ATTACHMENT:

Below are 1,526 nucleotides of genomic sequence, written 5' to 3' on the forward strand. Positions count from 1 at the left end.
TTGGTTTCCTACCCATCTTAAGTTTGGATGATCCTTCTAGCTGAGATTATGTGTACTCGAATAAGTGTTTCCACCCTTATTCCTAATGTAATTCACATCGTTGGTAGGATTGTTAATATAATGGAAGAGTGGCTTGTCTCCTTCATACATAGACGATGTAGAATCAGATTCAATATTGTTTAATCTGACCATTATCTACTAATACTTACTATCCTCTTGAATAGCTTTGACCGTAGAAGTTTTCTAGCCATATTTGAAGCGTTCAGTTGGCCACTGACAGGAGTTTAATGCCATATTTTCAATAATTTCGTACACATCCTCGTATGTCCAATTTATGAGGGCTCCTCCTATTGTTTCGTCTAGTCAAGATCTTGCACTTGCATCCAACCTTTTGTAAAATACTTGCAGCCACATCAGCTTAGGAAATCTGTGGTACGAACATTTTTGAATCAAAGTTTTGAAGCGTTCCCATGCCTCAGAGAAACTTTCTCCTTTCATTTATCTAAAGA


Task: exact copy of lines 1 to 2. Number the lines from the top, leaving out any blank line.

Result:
Below are 1,526 nucleotides of genomic sequence, written 5' to 3' on the forward strand. Positions count from 1 at the left end.
TTGGTTTCCTACCCATCTTAAGTTTGGATGATCCTTCTAGCTGAGATTATGTGTACTCGAATAAGTGTTTCCACCCTTATTCCTAATGTAATTCACATCGTTGGTAGGATTGTTAATATAATGGAAGAGTGGCTTGTCTCCTTCATACATAGACGATGTAGAATCAGATTCAATATTGTTTAATCTGACCATTATCTACTAATACTTACTATCCTCTTGAATAGCTTTGACCGTAGAAGTTTTCTAGCCATATTTGAAGCGTTCAGTTGGCCACTGACAGGAGTTTAATGCCATATTTTCAATAATTTCGTACACATCCTCGTATGTCCAATTTATGAGGGCTCCTCCTATTGTTTCGTCTAGTCAAGATCTTGCACTTGCATCCAACCTTTTGTAAAATACTTGCAGCCACATCAGCTTAGGAAATCTGTGGTACGAACATTTTTGAATCAAAGTTTTGAAGCGTTCCCATGCCTCAGAGAAACTTTCTCCTTTCATTTATCTAAAGA